Chiang Mai Again - A Mixed Bag

Trip Start Jan 21, 2009
Trip End Mar 20, 2009

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Wednesday, March 11, 2009

Chiang Mai - A Mixed Bag
I stayed in Chiang Mai again, this time, Sunday through Tuesday. I left Chiang Mai a few days sooner than planned. I am on the 2nd Class bus to Sukhothai, writing this entry.

This visit I stayed at the Eurana Boutique Hotel between Soi 6 & 7 off Moo Muang, just a 5-10 minute walk from the Thae Pae gate. In retrospect, for its location and considering that there is no pool, the Sira where Ellen and I stayed, was overpriced. The Eurana was of a similar class but was half the price. This hotel has quiet and lovely garden public spaces, and the included breakfast is good. The pool, is on the second floor and though there are umbrellas, Chiang Mai was just too hot and hazy to even stay out there long.

The Valley in which Chiang Mai is located, is shaped like a teacup. Chiang Mai is in the bottom of the bowl. There is a lot of pollution from traffic; cars and trucks, and vehicles of every kind with small dirty engines; the many tuk tuks and samlaews, spew especially disgusting fumes. the farmers burn the dried crop residue to prepare for planting again, and the coal fired factories to the north in China emit smoke also. All of this smoke, pollution and haze settles in Chiang Mai. They say that the particulates in the air are doubly bad, because of burning trash which includes alot of burning plastic; bags and other things. The weather will not clear up here until the rains begin in April, at Songkran.

I could not walk in the heat of the day. The red taxis and tuk tuks all seem to want to take advantage of the westerners. I paid only 200 Baht for my 5 hour bus ticket to Sukkothai, and yet the red taxi tried to charge me 150 baht for a 30 Baht ride to the bus station this morning, it seemed with the complicity of the Eurana hotel staff. That leaves a bad taste of Chiang Mai and I am pleased to leave.

That said, I had several nice meals with friends. Every meal in Thailand is a healthy feast! My favorite vegetarian restaurant (and health food store) is the Blue Diamond, set in a lovely small garden. Ellen and I enjoyed our meal there and I returned for another, which was equally delicious, quiet and pleasant. You can find the Blue Diamond between Soi 9 and Soi 7 off Moo Muang in the old city. It is not far from Wat Chang Mun. A British couple that I had met in Pai, Lena and Brian Young, wintering in Thailand, took me to a very good Thai Restaurant. I had a delicious Khao Soy, the Burmese style northern Thai "noodle soup" that one rarely finds in Bangkok. The restaurant is called the "Tree Shade House" in English; the Thai translates to "Umbrella Tree House." It is located directly across the street from the fire station (on the map) in the Thai neighborhood roughly behind the Rim Ping Supermarket across the Ping River from the main business part of Chiang Mai city. Lena brought a nice bottle of red wine and cloth napkins along. We should "Ask Jeeves" why Thai people only use tissue (like toilet tissue) for table napkins?:) Every dish that was served here was "aroi mahk mahk."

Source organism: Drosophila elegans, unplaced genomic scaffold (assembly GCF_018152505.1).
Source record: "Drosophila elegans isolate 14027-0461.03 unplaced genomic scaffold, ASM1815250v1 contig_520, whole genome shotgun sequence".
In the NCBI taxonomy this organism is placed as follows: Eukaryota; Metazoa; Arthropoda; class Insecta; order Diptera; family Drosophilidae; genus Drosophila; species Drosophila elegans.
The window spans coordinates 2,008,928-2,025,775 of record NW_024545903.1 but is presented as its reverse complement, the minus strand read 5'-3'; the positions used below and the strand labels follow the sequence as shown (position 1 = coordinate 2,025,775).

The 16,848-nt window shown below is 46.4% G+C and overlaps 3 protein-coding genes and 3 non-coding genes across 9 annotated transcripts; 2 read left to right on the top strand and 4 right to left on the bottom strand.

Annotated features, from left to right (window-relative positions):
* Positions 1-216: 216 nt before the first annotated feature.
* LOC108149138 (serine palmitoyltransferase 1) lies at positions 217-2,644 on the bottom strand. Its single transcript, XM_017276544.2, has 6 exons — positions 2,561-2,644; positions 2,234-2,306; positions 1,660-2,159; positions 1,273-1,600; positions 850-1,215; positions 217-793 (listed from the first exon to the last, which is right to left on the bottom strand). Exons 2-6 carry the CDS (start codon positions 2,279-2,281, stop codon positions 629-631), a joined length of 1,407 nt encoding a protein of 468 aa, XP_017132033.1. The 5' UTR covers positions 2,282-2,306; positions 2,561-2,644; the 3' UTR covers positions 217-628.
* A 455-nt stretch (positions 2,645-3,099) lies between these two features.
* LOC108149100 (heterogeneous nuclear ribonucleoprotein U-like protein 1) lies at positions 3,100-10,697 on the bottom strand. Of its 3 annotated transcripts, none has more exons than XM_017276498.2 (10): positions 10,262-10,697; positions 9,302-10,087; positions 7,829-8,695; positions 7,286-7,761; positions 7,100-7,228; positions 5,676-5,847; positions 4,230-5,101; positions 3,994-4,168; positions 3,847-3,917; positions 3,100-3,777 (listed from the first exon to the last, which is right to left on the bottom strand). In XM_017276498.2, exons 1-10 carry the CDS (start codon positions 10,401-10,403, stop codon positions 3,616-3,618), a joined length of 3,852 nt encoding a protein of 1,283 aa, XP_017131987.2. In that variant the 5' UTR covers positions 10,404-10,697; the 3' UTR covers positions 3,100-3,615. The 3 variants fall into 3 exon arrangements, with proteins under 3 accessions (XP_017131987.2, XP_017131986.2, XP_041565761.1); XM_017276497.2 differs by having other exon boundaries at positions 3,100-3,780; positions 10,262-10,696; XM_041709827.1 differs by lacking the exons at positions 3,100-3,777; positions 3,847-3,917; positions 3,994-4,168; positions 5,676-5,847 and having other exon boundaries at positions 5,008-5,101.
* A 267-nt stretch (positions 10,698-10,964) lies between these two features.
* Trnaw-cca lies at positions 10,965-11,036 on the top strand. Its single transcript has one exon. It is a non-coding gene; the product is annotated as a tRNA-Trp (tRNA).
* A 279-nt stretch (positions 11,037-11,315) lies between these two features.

I am not a shopper and the culture of stalls selling everything everywhere in Thailand usually makes me dizzy. So I was surprised to enjoy the Sunday night walking market in the Old Chiang Mai City. On Sunday nights the old city is transformed into a pedestrian mall. This is a weekly EVENT for the fun loving, always smiling Thai people, and thousands attend. There are more than 20 Wats (temples) in the old city. They are beautifully lit up and open for worship on these Sunday evenings. On the temple grounds there are food stalls set up with every kind of delicious food imaginable available.
You can taste almost anything for 10 to 20 BT, 50 cents US or under. I am limited a little by my vegetarian diet, but I still had many choices. I ate fresh spring rolls, deep fried and cold with salad and peanut sauces, and beautiful little "quiches," eggs steamed with mushroom and onions (or with ham or seafood) poured into carefully folded banana leaves and grilled over an open fire. Fresh orange juice and fruit smoothies are everywhere, as are fancy coffee drinks. The sweets are plentiful and beautiful also. It is a good thing that I walked off my snacking!

There were stages set up at several locations and kids and teens perform. Dressed up and made up they do MTV style shows they have created themselves, karaoke type things. Ellen and I saw this in Bangkok too. Ellen remarked, "oh Thai Elanas," if they had this in the US, Elana would be up there! I watched and laughed and thought to myself, the Thai people really know how to relax and have simple fun!

The buying and selling? Lots of it. There were interesting handicrafts brought in from small villages and then there was stuff and more stuff. Birds and fish and turtles, shoes and clothes and bags, food and herbs and tinctures and salves, card readers and fortune tellers; oh, this was a Thai, not a tourist happening.

I ended the evening with a foot massage in one of the many huge outdoor massage stands set up for the market. (There were hundreds of plastic chairs and massage people who want to make your aching feet and legs feel better.) I had a relaxing 1 hour massage (for like $3.00) with a wonderful view for people watching too.

If you don't want to miss this, be sure to plan to be in Chiang Mai on a Sunday night.
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